Whether you are giving a talk to a few people from your office as part of your regular conference or team build or having to deliver an authoritative speech to thousands, it doesn’t matter. The same principles apply and you still have to engage your audience and avoid the embarrassment of them stifling some yawns or worse falling asleep. But not everyone has had training as a public speaker and for most this can be a daunting task even if you know your audience really well and work alongside them on a daily basis.
At Intundla Conference Venue we provide you with everything you need to ensure a successful event, our Conference Venue is close enough to Pretoria’s main business hub, but far enough away to instil that “out of office” feeling where your audience can focus on your presentation without any distractions. You have a choice of 9 meeting rooms that can be arranged to suit your audience size and requirements and our Conference Co-ordinating Team are dedicated to helping you get the maximum value from your conferencing experience. The rest is up to you.
Here is a framework of how to give that killer speech.
Research your Audience
This is the best place to start regardless of what you need to talk about. You can’t even begin to create your speech until you know your audience. What are their fears, their hopes, their concerns, what do they need help with and what are their expectations?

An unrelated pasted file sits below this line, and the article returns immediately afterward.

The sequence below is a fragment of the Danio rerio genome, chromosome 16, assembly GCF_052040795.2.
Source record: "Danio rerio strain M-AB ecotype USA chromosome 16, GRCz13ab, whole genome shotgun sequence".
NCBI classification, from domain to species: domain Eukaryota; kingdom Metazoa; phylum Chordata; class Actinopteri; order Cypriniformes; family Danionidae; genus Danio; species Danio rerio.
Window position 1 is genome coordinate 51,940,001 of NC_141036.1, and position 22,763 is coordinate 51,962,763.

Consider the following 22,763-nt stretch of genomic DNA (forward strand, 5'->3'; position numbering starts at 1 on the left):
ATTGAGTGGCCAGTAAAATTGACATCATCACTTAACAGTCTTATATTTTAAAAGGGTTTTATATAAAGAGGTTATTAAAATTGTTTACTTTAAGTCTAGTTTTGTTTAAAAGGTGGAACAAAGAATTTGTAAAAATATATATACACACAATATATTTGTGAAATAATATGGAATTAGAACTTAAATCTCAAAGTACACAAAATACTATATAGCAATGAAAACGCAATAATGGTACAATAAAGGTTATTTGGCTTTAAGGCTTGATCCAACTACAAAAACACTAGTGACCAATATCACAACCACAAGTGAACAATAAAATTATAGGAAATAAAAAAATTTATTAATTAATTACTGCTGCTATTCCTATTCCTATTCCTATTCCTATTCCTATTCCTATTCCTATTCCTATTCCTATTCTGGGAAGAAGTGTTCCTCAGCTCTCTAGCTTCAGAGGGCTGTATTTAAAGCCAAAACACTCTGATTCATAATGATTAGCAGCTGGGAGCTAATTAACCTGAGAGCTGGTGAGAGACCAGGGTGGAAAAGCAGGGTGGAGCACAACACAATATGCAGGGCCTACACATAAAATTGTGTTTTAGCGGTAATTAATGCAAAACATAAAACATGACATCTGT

Open with a Bang!
The most important part of your speech is the first couple of minutes as well as the last at the end of your presentation. People aren’t interested in your biography or a commercial ad about your company, they are interested in themselves only so talk to their interests. The best way to open your talk is by giving your audience a framework of what your presentation is about and deliver it in a fascinating and intriguing way.
Rethink your PowerPoint Presentation
Most of us have been on the receiving end of a presentation we call “death by PowerPoint”. This is where the speaker uses his PowerPoint slideshow as an outline mostly for their own benefit as notes or as visual note keeping for the audience. Instead use your PowerPoint to engage your audience on an emotional level. Think of your visuals as the music to a great movie – in a movie it is the music that helps to create the feelings of love or fear or drama.
Engage your Audience
Think about ways to engage your audience so that for the next 40 minutes it is not only you that will be doing all the talking. Rather how can you get your audience to tell their own stories and to teach each other? Engage them in a brainstorm session with you or play a game. Try not to limit yourself or your audience by placing them in a box.
Think Body Language
It doesn’t matter who you are talking to and what you say. If your body language says something else that person will believe your body language and not what you say. It is the same when giving a presentation. What is your body language telling your audience? When you are more focused on engaging with your audience than with your own nervousness your body will follow suit.
Create follow-up Opportunities
Your relationship with your audience shouldn’t end when your presentation is over. Think of ways to stay connected with your audience even after they leave. What can you leave with them or what can you send them? In our world where social media is rife it is easier than ever to stay connected.